Testing the weak-form of the efficient market hypothesis on the Johannesburg stock exchange after the global financial crisis
Ggayi, Collin Mugga
MetadataShow full item record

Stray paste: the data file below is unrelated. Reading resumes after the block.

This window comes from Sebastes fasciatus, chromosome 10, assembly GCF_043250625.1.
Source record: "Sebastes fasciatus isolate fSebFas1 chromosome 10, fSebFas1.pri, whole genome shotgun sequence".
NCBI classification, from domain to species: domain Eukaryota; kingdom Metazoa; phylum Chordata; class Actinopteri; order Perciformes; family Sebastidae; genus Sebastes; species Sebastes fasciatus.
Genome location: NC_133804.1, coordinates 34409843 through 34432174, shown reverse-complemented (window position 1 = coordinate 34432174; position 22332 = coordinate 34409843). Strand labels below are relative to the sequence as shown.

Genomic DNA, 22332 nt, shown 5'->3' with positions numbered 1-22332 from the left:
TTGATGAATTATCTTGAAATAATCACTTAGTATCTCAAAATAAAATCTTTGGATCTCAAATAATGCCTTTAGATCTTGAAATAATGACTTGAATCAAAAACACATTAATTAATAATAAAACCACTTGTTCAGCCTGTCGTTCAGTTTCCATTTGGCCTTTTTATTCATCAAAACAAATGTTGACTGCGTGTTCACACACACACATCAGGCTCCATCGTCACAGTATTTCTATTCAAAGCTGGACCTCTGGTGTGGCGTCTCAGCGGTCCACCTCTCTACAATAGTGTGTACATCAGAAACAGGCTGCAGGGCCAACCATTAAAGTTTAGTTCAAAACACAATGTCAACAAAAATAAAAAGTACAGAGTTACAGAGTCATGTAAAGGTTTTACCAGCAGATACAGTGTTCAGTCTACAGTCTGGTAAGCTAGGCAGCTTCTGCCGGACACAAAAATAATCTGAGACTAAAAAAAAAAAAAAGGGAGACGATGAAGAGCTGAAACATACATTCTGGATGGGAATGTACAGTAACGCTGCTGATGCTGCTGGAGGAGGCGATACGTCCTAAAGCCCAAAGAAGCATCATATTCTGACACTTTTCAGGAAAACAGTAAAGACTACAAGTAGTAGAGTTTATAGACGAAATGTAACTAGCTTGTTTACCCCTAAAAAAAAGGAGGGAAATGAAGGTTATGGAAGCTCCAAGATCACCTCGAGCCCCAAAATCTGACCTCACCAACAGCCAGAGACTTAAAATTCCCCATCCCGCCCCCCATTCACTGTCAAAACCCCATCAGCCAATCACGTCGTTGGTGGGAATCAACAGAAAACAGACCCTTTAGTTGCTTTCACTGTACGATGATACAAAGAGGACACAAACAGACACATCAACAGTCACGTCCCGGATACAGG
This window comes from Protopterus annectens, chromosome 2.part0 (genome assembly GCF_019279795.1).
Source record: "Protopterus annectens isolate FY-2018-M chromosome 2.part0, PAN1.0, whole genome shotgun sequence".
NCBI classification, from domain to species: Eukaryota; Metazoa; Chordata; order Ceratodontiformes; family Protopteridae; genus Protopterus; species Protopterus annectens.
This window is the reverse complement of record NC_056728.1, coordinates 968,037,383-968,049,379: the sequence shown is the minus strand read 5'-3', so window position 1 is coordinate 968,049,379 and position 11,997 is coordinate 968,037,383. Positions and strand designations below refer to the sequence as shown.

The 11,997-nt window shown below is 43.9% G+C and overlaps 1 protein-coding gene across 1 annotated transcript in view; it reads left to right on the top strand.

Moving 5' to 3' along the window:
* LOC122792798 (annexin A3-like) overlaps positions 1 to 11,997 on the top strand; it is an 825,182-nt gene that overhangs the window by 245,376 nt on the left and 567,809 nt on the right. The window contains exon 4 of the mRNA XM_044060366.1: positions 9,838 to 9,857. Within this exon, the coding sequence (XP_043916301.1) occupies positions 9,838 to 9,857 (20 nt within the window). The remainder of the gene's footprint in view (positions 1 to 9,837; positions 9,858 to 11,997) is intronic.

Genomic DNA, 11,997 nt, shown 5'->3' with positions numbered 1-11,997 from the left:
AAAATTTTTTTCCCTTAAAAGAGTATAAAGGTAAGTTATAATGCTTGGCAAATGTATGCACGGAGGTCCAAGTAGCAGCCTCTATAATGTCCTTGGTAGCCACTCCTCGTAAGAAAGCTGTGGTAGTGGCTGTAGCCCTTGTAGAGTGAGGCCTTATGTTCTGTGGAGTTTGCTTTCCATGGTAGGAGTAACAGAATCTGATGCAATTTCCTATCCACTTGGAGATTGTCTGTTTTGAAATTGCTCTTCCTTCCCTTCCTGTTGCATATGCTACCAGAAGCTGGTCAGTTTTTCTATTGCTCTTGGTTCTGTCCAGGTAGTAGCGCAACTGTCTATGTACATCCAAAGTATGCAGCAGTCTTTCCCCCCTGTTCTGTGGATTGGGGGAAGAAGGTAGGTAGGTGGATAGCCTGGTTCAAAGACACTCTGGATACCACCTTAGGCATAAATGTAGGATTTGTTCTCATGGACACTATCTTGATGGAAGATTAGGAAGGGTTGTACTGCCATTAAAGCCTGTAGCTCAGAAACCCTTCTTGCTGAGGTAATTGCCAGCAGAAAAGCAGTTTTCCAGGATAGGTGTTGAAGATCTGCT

The efficient market hypothesis (EMH) is a controversial theory in Finance. Advocates of the EMH argue that it provides a basis for understanding financial markets while critics suggest that the hypothesis is unreasonable in its assumptions of the real function of these markets. Although the EMH may not be perfect, it provides a sufficient baseline against which financial markets may be analysed. Over the past couple of years, academics have broadly examined the EMH in both developing and developed financial markets. However, limited research has been done on African markets. Therefore, this study examines the weak-form EMH of the Johannesburg Stock Exchange (JSE) after 2008 to ascertain the impact the 2008 global financial crisis had on its efficiency. This study analysed the JSE using weekly and monthly returns of the three major indices (RESI 10, FINI 15, INDI 25) as well as the individual companies under these indices from 30th January 2009 to 30th January 2019. Analysis was carried using various statistical tests i.e., runs test, variance ratio test, unit root tests, and a GARCH model which revealed mixed results. Results of the unit root tests (ADF and PP) confirm that the JSE is weak-form efficient when both the weekly and monthly data of the indices and individual companies are analysed. The results of the runs test reveal that all the weekly and monthly data apart from the weekly data of the companies under RESI 10 index exhibit weak-form efficiency. The variance ratio test confirms weak-form inefficiency when weekly data is used while the monthly data confirms weak form efficiency of the JSE and shows that the market moves from periods of efficiency to periods of relative predictability. The results of the GARCH model on the other hand confirm the weak-form efficiency of the JSE when both the weekly and monthly data of the indices are analysed.